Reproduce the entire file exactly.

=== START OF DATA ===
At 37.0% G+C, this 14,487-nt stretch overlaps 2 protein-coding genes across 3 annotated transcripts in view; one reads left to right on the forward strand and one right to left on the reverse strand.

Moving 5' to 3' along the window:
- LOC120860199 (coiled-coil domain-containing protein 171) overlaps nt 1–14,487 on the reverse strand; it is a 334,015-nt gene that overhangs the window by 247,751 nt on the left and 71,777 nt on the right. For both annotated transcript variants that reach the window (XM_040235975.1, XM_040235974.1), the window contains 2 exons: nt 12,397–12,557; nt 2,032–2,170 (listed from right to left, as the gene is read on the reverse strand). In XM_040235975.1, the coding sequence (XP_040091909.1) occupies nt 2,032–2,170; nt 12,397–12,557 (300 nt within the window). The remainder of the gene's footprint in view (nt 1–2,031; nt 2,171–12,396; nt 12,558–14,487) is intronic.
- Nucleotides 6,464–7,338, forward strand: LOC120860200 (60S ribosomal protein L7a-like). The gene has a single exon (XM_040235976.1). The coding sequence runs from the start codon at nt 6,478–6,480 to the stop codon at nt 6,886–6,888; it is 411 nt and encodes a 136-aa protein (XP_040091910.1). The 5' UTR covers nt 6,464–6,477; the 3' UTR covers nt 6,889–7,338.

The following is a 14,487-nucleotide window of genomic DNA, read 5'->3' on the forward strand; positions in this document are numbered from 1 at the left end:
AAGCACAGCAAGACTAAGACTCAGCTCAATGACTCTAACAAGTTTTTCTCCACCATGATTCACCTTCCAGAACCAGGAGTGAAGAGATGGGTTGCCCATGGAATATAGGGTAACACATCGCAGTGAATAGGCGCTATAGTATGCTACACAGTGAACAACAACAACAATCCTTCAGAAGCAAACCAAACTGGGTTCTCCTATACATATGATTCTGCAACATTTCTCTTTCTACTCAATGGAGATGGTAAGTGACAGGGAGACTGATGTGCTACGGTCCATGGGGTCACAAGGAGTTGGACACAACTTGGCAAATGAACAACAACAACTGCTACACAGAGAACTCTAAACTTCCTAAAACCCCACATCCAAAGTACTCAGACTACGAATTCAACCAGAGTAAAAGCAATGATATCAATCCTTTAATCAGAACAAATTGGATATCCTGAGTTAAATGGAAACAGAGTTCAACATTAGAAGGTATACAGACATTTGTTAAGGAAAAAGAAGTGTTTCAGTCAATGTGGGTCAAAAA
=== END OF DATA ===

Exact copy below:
At 37.0% G+C, this 14,487-nt stretch overlaps 2 protein-coding genes across 3 annotated transcripts in view; one reads left to right on the forward strand and one right to left on the reverse strand.

Moving 5' to 3' along the window:
- LOC120860199 (coiled-coil domain-containing protein 171) overlaps nt 1–14,487 on the reverse strand; it is a 334,015-nt gene that overhangs the window by 247,751 nt on the left and 71,777 nt on the right. For both annotated transcript variants that reach the window (XM_040235975.1, XM_040235974.1), the window contains 2 exons: nt 12,397–12,557; nt 2,032–2,170 (listed from right to left, as the gene is read on the reverse strand). In XM_040235975.1, the coding sequence (XP_040091909.1) occupies nt 2,032–2,170; nt 12,397–12,557 (300 nt within the window). The remainder of the gene's footprint in view (nt 1–2,031; nt 2,171–12,396; nt 12,558–14,487) is intronic.
- Nucleotides 6,464–7,338, forward strand: LOC120860200 (60S ribosomal protein L7a-like). The gene has a single exon (XM_040235976.1). The coding sequence runs from the start codon at nt 6,478–6,480 to the stop codon at nt 6,886–6,888; it is 411 nt and encodes a 136-aa protein (XP_040091910.1). The 5' UTR covers nt 6,464–6,477; the 3' UTR covers nt 6,889–7,338.

The following is a 14,487-nucleotide window of genomic DNA, read 5'->3' on the forward strand; positions in this document are numbered from 1 at the left end:
AAGCACAGCAAGACTAAGACTCAGCTCAATGACTCTAACAAGTTTTTCTCCACCATGATTCACCTTCCAGAACCAGGAGTGAAGAGATGGGTTGCCCATGGAATATAGGGTAACACATCGCAGTGAATAGGCGCTATAGTATGCTACACAGTGAACAACAACAACAATCCTTCAGAAGCAAACCAAACTGGGTTCTCCTATACATATGATTCTGCAACATTTCTCTTTCTACTCAATGGAGATGGTAAGTGACAGGGAGACTGATGTGCTACGGTCCATGGGGTCACAAGGAGTTGGACACAACTTGGCAAATGAACAACAACAACTGCTACACAGAGAACTCTAAACTTCCTAAAACCCCACATCCAAAGTACTCAGACTACGAATTCAACCAGAGTAAAAGCAATGATATCAATCCTTTAATCAGAACAAATTGGATATCCTGAGTTAAATGGAAACAGAGTTCAACATTAGAAGGTATACAGACATTTGTTAAGGAAAAAGAAGTGTTTCAGTCAATGTGGGTCAAAAA